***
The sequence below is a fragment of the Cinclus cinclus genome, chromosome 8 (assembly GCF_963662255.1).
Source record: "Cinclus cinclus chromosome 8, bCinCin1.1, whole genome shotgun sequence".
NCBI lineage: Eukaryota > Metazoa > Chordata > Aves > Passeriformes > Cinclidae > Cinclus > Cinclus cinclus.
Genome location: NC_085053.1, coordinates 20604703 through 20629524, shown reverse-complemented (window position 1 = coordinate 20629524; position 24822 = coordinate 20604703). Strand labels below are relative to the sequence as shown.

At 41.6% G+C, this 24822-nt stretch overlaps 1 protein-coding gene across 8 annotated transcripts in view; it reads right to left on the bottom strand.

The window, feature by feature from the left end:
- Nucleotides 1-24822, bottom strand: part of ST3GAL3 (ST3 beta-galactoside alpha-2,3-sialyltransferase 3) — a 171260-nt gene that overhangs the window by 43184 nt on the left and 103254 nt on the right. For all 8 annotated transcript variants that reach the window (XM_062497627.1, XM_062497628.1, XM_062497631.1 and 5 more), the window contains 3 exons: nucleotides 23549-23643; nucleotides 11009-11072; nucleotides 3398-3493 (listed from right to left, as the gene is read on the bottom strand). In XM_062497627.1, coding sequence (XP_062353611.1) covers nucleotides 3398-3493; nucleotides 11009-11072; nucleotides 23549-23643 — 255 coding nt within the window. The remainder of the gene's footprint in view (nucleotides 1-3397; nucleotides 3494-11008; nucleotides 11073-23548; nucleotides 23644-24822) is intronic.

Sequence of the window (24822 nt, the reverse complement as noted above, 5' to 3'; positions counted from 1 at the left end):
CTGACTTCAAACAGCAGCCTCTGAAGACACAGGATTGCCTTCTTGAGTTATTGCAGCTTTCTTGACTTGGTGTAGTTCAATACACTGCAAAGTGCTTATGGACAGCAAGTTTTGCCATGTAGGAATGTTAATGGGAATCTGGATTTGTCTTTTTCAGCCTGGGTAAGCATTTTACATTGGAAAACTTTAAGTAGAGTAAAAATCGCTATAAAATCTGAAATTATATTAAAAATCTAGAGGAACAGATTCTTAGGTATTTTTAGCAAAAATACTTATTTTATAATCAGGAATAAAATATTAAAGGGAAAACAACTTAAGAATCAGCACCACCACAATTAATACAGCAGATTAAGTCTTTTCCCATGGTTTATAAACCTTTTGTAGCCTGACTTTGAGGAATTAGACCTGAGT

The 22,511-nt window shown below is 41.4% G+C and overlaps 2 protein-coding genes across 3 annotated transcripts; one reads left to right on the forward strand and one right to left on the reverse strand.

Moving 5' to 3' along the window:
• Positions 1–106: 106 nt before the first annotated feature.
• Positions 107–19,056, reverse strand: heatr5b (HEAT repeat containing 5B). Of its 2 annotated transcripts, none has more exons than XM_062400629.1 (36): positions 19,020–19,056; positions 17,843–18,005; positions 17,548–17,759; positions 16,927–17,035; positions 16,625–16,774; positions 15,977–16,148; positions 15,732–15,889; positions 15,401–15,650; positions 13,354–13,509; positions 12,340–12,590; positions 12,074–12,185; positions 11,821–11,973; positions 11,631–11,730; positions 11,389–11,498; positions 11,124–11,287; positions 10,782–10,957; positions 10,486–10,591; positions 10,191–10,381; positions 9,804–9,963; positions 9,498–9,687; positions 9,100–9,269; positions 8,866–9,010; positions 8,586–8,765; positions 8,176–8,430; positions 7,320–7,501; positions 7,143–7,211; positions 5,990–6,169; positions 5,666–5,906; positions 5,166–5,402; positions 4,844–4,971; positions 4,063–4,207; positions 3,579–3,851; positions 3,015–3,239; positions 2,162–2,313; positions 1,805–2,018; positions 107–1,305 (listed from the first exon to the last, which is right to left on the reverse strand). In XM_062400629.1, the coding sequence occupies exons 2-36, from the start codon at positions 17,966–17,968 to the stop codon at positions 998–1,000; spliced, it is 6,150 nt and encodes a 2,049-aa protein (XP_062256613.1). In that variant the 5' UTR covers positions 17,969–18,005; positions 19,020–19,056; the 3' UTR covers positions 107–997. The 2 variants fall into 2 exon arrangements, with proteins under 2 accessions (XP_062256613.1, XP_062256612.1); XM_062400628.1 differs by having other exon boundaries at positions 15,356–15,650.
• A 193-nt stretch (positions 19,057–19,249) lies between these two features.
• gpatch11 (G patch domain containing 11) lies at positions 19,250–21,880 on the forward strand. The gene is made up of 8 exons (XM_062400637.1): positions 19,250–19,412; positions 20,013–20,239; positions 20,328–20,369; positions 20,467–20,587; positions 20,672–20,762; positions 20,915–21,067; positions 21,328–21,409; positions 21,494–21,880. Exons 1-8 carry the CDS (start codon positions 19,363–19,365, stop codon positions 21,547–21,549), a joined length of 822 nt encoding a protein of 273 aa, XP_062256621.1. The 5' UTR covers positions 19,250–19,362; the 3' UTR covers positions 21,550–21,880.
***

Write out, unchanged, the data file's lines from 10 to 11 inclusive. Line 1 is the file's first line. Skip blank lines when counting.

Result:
The 22,511-nt window shown below is 41.4% G+C and overlaps 2 protein-coding genes across 3 annotated transcripts; one reads left to right on the forward strand and one right to left on the reverse strand.

Moving 5' to 3' along the window: